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MS SQL

Posted Sep 27, 2005

DTS 101

By Steven Warren

SQL Server 2000 contains a powerful set of tools called Data Transformation Services (DTS) that can help you import, export, and/or transform data from various sources to single or multiple locations.

DTS was first released with SQL Server 7.0 and has been vastly improved with the release of SQL Server 2000. Some of the new features include:

  • Integration with Windows 2000 security
  • The ability of packages to run asynchronously
  • HTML Web page source
  • New FTP, Execute Package, Dynamic Properties, and Message Queue tasks
  • The ability to save packages as Visual Basic files
  • Enhanced logging and a new multiphase data pump


To get your hands dirty with DTS, I recommend that you begin by using the DTS wizards. Once you have mastered the wizards, you can move on the DTS Designer and more advanced topics. The DTS wizards in SQL 2000 provide you with the quickest way to move or create packages for data transformation. We will start by looking at the two DTS wizards available within SQL 2000:

  • Import/Export Wizard
  • Copy Database Wizard

Let's look at an example of how to use the Import/Export Wizard. In this example, I will import data from the STEVENW/pubs database into the SQL2K/DTS database (my test environment contains a default instance of SQL 2000 called STEVENW and a named instance called SQL2K). To export the data to SQL2K/DTS, I must first create that database. To do this, I open the SQL Enterprise Manager console, right-click on Databases under STEVENW\SQL2K, and select New Database (Figure A).


Figure A.

Next, I right-click on the database I want to Import/Export (STEVENW/pubs) and choose All Tasks | Export Data, as shown in Figure B. This brings up the DTS Import/Export Wizard Welcome screen.


Figure B.

My next step is to choose a data source that matches the format of my source data (Figure C). I also need to enter my source server name (STEVENW), my authentication method, and the database I want to export. The Advanced button offers more advanced OLE DB options for customizing connection settings.


Figure C.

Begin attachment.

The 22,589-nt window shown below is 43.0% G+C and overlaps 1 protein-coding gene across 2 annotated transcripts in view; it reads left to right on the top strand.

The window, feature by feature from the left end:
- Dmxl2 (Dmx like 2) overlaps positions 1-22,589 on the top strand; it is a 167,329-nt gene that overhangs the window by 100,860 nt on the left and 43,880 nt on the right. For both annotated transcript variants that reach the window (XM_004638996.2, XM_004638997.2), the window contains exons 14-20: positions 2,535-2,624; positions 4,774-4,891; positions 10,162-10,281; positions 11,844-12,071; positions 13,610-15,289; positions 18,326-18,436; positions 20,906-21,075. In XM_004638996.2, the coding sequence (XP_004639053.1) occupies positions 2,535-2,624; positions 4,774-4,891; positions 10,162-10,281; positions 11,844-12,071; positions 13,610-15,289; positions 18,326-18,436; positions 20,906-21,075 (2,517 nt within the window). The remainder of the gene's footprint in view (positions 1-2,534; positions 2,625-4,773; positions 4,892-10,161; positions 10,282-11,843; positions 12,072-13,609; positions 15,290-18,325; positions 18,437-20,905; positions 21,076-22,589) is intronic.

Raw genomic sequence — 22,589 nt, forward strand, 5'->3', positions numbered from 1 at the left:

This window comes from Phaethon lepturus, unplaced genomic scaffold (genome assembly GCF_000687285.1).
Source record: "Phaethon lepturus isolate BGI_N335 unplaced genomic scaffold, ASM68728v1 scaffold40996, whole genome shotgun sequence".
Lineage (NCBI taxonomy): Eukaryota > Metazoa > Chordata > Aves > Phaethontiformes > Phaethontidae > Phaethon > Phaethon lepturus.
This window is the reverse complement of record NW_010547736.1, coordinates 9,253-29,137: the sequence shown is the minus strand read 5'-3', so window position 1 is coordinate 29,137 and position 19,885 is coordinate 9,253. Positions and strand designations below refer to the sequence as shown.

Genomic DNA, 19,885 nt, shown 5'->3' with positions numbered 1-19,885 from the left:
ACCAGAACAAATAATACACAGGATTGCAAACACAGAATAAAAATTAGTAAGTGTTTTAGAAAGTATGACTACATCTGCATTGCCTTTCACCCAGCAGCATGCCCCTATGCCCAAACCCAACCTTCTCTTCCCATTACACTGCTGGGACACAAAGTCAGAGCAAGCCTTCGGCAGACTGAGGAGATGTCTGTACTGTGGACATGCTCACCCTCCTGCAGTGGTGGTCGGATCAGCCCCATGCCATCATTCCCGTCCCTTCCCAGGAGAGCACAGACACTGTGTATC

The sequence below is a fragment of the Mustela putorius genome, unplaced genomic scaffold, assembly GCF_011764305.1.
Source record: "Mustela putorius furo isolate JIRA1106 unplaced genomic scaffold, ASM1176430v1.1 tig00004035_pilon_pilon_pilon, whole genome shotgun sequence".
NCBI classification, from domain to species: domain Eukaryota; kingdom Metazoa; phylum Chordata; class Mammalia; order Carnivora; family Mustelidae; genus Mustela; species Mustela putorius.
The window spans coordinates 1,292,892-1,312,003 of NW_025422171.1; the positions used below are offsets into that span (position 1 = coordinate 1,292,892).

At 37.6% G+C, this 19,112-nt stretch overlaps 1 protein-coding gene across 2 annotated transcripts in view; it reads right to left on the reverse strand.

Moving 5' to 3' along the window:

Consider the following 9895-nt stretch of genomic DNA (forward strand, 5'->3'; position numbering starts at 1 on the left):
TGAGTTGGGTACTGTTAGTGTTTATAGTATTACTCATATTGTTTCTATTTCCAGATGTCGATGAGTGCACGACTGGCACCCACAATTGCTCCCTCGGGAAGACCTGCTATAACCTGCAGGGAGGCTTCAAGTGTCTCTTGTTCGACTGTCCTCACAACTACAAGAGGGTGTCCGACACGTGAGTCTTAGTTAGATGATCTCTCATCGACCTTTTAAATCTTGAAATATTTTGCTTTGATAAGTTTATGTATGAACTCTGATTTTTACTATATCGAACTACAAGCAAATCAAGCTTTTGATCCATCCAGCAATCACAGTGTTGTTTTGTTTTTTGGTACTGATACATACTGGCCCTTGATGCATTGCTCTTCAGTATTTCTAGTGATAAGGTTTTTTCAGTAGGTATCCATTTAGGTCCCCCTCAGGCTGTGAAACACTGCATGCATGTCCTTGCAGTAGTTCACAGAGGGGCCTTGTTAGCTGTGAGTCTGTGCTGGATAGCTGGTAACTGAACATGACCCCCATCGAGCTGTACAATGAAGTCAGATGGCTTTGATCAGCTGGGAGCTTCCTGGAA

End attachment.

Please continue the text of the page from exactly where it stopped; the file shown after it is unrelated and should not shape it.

Configuring the destination database options is the same as choosing a data source, but it is important to select the correct destination server and database. Once I finish configuring the destination options, I click Next, to bring up the screen shown in Figure D. Here, I can specify a Table Copy or Query. For this example, I will copy objects and data between SQL Server Databases.


Figure D.

Now that I have chosen my options, I can select the objects to copy. Figure E shows the options the Import/Export Wizard offers.


Figure E.

In this example, I will accept the defaults. Clicking Next brings up the Save, Schedule, And Replicate Package screen. I will run the package immediately and save it to SQL Server (Figure F), although I also have the option of using replication with this package or scheduling it to run at a later date.


Figure F.

When I click Next, I advance to a screen where I can configure a password and give the package a friendly name. I then move on to the Summary screen to review my information and click Finish. Since I specified the package to run immediately, it begins to copy the data over to the new database.

The Copy Database Wizard helps you move or copy a database to another server. To access this wizard, I choose Tools | Wizards | Management | Copy Database Wizard. My next step is to choose the source server and authentication type (similar to what we saw in Figure C). After I make my selections, I click Next and choose my destination server and authentication type. Now I can select the databases I want to move or copy (Figure G).


Figure G.

When I click Next, the Database File Location window appears (Figure H). I can also choose the Modify button to change the databases' default location.


Figure H.

Clicking Next advances me to the Select Related Objects window (Figure I), where I can specify which SQL Server objects I want to move.


Figure I.

The final two screens let me schedule and review the DTS package I have created prior to kicking it off. Once everything is complete, I can view the log details (Figure J).


Figure J.

Working through the Import/Export Wizard and the Copy Database Wizard is a good way to get familiar with what DTS has to offer. After mastering the wizards, you can move on to more advanced and custom DTS queries.

» See All Articles by Columnist Steven S. Warren



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